Pulsating Flow

Accurate Measurement and Analysis of Pulsating Flow in Diesel Engines

Overview:  The normal operation of a diesel engine results in pulsating flow conditions which can impair the accuracy and repeatability of the flow metering system (venturi meter and DP sensor).  A number of steps can be taken to lower the pulsation effect and/or eliminate them from the processing of the signal from the venturi meter.  The following information is provided based on actual testing the PFS has done as well as a review of pertinent industry papers on the subject.

Pulsation Science:  The term “pulsation” is generally used to indicate the presence of sound waves traveling through a gas.  These waves are generally referred to as acoustic waves although they are at a pitch too low for the human ear to detect.

Acoustic waves consist of waves with alternating high and low pressure regions.  When present, the acoustic wave is superimposed over the static pressure in the system.  The pressure difference as measured from the highest pressure in the wave to the lowest is defined as the peak to peak pulsation amplitude.

Acoustic waves move through the gas at a speed which is determined by the compressibility factor of the gas which in turn is affected by, among other things, the temperature, pressure and specific gas composition.

It should be noted that the acoustic waves do not transport gas from one location to another – the gas vibrates back and forth for a short distance as each wave moves past.

Because the actual or true gas flow moves at a much slower speed, the gas has little effect on the waves.

Diesel Engine Pulsating Flow

Engine developed pulsations are generally the result of two conditions:

  1. Cylinder movement/compression and decompression.
  2. Flow restrictions or obstructions that may cause the flow pattern on the upstream side of the venturi meter to become unstable which then results in pressure fluctuations which result in acoustic wave formation.

When pulsations or pressure waves encounter a change in pipe cross section, such as is the case with a venturi meter or orifice meter, the wave may be partially or totally reflected.  This can result in additional or secondary wave formation and is often called “noise”.  Pulsation noise can be particularly high when the frequency is at an acoustic resonant frequency that is the same as the piping and/or the pressure transducer – the result is an increased pressure pulsation amplitude.

Pulsating Flow Error Sources

There are at least four basic error sources to consider:

  1. Errors developed at the point of pressure sensation within the meter caused by acoustic waves.
  2. Errors developed in the pressure tubing and/or sensor caused by vibration or the result of acoustic resonant frequency with other parts of the system.
  3. Instability of the jet or flow pattern effect on the venturi meter signal as the distorted flow profile moves through the meter.
  4. Square root averaging errors as follows:
    • Generally, flow through a venturi meter is considered as an “average flow rate or Q” where Q x Time – equals –  Total Flow.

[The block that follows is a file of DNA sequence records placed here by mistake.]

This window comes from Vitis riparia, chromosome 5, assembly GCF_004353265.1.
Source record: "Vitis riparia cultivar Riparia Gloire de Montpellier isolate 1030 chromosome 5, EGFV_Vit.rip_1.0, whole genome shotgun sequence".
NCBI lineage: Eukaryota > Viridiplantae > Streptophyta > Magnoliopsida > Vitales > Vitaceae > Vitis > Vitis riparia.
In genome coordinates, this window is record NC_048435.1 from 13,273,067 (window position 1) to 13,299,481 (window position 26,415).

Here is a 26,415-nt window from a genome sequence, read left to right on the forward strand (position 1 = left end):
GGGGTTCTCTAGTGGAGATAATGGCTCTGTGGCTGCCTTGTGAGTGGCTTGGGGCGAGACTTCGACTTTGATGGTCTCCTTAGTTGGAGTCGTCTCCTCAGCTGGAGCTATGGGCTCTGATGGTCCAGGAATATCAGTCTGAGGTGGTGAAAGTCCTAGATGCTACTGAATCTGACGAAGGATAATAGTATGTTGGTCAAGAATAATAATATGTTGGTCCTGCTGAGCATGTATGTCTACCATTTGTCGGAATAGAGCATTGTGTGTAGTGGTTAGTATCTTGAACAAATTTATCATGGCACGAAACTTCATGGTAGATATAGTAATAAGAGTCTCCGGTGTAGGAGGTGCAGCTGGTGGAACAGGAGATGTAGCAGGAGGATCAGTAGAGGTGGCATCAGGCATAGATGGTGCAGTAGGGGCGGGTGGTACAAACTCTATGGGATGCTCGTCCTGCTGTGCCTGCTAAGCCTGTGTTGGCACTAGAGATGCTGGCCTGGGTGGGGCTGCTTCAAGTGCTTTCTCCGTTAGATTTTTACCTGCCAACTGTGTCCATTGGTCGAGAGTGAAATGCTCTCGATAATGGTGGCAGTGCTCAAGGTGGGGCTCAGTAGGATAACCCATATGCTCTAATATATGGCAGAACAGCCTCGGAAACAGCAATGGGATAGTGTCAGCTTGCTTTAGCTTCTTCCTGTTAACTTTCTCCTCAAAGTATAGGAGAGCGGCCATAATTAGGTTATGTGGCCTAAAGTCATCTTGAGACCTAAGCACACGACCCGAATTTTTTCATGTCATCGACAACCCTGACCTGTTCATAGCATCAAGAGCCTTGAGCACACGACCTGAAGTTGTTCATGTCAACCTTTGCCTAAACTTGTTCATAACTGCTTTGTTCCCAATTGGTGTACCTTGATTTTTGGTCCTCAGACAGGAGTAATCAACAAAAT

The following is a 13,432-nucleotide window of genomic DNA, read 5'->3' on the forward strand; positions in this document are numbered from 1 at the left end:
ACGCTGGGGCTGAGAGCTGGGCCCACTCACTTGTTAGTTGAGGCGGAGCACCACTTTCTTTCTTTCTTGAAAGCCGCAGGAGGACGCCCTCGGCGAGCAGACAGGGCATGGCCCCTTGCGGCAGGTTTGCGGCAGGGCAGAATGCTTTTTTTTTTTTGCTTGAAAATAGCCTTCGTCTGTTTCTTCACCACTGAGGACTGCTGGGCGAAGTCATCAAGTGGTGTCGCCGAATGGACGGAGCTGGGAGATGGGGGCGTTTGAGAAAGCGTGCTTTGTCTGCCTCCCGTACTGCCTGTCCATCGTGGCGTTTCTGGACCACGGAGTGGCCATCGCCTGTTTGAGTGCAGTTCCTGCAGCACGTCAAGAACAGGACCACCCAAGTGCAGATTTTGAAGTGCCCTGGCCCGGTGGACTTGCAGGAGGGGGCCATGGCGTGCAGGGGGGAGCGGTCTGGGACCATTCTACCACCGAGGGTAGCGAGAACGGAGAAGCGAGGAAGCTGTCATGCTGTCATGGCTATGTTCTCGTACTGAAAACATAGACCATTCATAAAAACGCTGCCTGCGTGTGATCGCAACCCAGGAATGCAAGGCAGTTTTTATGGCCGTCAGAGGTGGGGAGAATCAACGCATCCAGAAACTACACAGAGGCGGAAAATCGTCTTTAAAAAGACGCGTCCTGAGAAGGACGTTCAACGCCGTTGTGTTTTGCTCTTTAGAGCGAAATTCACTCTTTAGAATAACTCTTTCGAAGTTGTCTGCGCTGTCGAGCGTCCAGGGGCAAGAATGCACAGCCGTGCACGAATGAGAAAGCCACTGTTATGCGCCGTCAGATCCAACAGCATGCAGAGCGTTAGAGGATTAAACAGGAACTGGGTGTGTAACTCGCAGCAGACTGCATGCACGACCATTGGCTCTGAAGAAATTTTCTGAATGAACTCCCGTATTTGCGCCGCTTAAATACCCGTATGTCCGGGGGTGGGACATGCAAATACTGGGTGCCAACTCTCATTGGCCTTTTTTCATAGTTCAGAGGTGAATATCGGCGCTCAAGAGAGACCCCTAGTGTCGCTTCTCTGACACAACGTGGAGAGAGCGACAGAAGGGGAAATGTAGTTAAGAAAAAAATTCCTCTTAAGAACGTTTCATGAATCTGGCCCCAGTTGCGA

• The instantaneous flow rate is proportional to the square root of the pressure differential.
    • Therefore, the average flow rate is proportional to the average of the square roots of the differential pressure and not to the square root of the average of the differences.

While the effect of the above on steady state flow conditions is small, they can result in considerable errors on pulsating flow conditions..

Generally speaking, under pulsating conditions, the differential reading from the venturi meter is in error to the plus side.  Also, it is generally agreed that SRE (square root error) decreases with higher differential because the SRE is proportional to the square of the ratio of the peak to peak differential divided by the static, non-pulsating differential.

Gauge line errors (impulse lines) can develop as a result of acoustic effects in the sensing lines.  If the acoustic resonant frequency of the gauge line matches a pulsation frequency in the main line, the amplitude can be further amplified.  Some success in lowering the effect is to make the impulse lines as short as possible and increase their interior diameter.  As well, pulsating conditions in the main line can induce acoustic waves in the gauge lines which raise or lower the observed static pressure at the transducer.  In some cases, this can, in turn, create higher or lower differentials at the transducer location than exist at the pressure taps on the venturi meter.


  1. The impact on the system accuracy must be evaluated to see if the pulsating conditions result in unacceptable measurement errors.
  2. The DP sensor should be calibrated for the application differentials if at all possible.
  3. The natural frequency of all components should be determined and evaluated.
  4. Sensing line size, length and overall geometry should be evaluated.
  5. Upstream flow pattern effects should be evaluated.
  6. Dampening of the DP sensor should be considered.
  7. The engine mass gas flow should be checked against an “in-system” “off-engine” measurement standard which allows for correction and/or compensation by the on-board computer.